Air India, SpiceJet eye Jet's lucrative Dubai route
The two airlines are learnt to have urged the Civil Aviation Ministry to allocate traffic rights to them, in case Jet Airways fails to utilize the weekly seat quota granted by the govt
New Delhi: With Jet Airways suspending its international flights in the face of deep financial crisis and staring at closure, rivals Air India and SpiceJet are eyeing the beleaguered carrier's flying rights to the lucrative India-Dubai route.
The two airlines are learnt to have urged the Civil Aviation Ministry to allocate traffic rights to them, in case Jet Airways fails to utilize the weekly seat quota granted by the government.
A senior Air India executive said that fares on the India-Dubai route had soared following sudden withdrawal of nearly 13,000 seats operated by Jet Airways on the sector.
"The seats may be reallocated to domestic carriers before Emirates has its monopoly at the cost of Indian carriers," the executive from the Indian flag carrier said.
Low-cost carrier SpiceJet, which has been on an expansion drive, also wants the government to allocate it the unutilized seats so that it could mount more capacity on the commercially profitable route.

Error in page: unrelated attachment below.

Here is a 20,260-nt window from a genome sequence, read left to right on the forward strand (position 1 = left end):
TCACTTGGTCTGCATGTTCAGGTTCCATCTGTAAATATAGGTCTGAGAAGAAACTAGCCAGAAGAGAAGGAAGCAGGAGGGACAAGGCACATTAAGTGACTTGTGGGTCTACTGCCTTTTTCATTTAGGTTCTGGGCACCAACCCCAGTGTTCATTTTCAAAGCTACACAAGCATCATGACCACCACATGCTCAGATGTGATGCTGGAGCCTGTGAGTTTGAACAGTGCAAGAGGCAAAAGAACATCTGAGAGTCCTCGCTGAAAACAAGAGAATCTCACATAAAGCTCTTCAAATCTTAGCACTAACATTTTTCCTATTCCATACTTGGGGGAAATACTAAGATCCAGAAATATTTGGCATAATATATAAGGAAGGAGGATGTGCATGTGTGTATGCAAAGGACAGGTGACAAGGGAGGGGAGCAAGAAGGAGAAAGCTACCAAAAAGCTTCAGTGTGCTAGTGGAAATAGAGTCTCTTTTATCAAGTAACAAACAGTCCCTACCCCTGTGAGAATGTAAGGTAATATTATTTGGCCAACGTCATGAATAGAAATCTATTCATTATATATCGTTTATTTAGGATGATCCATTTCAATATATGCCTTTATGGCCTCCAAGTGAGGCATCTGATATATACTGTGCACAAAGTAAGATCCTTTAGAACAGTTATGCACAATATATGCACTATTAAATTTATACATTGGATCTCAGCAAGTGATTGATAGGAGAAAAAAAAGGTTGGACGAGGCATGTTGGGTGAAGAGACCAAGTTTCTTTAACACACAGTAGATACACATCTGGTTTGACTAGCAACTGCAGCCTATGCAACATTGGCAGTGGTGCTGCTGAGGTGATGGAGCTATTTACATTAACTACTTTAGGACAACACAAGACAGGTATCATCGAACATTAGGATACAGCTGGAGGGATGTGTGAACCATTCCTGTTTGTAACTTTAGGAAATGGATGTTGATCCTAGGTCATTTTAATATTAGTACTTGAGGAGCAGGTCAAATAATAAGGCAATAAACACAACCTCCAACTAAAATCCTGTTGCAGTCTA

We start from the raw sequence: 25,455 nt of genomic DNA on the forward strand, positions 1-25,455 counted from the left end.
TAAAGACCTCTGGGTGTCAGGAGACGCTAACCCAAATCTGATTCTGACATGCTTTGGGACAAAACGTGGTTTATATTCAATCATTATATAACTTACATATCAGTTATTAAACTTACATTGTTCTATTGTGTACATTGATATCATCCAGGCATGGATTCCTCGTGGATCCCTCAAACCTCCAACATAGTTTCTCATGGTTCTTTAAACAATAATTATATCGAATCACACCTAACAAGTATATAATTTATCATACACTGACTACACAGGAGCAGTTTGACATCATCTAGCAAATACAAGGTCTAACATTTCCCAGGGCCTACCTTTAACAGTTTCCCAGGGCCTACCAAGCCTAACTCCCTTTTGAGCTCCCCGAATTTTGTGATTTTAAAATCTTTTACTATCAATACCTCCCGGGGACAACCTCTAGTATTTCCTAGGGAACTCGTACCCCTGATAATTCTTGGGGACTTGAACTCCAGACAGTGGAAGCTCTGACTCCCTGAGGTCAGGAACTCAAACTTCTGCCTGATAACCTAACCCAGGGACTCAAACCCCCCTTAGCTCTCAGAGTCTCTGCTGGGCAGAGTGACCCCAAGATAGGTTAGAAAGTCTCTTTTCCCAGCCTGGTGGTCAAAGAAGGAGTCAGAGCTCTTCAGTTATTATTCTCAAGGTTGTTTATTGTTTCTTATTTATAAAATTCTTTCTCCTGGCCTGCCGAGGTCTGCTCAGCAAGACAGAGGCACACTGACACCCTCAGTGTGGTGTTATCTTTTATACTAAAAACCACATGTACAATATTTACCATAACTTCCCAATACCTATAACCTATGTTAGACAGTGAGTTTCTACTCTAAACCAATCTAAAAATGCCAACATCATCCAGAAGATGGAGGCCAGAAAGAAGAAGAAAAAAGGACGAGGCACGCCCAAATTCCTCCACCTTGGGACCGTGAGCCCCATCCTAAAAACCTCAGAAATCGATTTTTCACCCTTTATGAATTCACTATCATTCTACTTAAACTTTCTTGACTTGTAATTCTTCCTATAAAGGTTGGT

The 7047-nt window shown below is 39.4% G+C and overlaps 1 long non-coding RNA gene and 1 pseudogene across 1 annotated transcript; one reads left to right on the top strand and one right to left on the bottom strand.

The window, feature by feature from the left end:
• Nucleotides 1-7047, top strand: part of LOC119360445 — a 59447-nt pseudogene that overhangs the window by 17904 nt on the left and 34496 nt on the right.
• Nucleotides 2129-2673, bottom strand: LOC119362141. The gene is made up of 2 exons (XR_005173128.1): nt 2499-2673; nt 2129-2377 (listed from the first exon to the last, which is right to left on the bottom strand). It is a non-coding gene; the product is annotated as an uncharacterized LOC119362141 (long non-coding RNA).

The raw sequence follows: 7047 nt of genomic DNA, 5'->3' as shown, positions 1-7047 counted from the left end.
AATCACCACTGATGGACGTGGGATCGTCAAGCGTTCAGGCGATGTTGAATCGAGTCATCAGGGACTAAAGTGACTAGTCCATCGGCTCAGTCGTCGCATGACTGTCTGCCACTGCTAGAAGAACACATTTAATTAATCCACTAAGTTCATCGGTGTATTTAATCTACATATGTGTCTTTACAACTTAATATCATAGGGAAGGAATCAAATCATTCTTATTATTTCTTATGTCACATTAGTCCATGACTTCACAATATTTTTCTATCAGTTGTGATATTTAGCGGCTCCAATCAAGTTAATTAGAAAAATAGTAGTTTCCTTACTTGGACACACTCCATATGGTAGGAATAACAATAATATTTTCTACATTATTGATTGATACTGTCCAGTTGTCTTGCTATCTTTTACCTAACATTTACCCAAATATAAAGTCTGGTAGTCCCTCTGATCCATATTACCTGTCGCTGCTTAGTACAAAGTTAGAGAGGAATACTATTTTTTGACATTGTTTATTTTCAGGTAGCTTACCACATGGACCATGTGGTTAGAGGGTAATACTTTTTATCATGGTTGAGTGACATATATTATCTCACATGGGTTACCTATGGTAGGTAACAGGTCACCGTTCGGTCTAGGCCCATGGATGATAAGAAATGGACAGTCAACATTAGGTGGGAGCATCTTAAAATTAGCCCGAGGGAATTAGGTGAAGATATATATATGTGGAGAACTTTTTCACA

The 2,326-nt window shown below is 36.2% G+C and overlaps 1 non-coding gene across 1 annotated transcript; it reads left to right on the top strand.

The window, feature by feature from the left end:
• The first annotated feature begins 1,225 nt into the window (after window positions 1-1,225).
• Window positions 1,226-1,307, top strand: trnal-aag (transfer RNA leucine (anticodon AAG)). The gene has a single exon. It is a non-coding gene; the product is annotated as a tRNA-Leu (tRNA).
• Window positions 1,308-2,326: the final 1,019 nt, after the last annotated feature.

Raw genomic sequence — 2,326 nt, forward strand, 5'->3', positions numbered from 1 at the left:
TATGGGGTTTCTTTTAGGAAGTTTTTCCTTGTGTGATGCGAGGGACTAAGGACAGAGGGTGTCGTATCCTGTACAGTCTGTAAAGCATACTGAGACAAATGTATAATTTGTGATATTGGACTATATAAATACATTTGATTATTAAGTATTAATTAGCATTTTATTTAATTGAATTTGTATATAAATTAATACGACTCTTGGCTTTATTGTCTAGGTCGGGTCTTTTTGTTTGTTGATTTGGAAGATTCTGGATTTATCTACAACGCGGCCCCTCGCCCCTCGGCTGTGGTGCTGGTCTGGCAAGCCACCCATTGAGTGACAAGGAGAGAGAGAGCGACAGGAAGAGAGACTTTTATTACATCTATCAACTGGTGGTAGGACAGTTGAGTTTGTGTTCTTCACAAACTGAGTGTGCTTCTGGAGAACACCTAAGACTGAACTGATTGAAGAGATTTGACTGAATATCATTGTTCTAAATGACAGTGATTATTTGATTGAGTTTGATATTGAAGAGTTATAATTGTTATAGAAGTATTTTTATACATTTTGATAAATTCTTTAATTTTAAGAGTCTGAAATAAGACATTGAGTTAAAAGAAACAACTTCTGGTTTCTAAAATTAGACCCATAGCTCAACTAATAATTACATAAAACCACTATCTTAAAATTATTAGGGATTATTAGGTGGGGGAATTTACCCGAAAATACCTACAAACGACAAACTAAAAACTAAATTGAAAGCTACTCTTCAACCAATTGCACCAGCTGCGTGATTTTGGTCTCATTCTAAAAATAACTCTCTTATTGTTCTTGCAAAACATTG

The Gurgaon-based airline is looking to add about 6,000 seats per week from about 12,800 seats per week now. The airline on Monday announced to operate flights to eight foreign destinations including Dubai from Mumbai. The new flights will be started by May-end.
Industry experts have supported the idea of allocating unutilized seat entitlements by Jet Airways, stating it will help consumers.
"The government's job is to protect the consumers and the sector and not necessarily an individual company.
The promoters knew that the airline was in financial trouble almost a year back, yet they have been playing hard ball and negotiations have been stretched to the point that finding a credible buyer is going to be a real challenge," said Dhiraj Mathur, Partner, PwC.
He said that the drastic capacity reduction has sent fares into the stratosphere and threatens to jeopardize the sector's phenomenal growth in the past decade.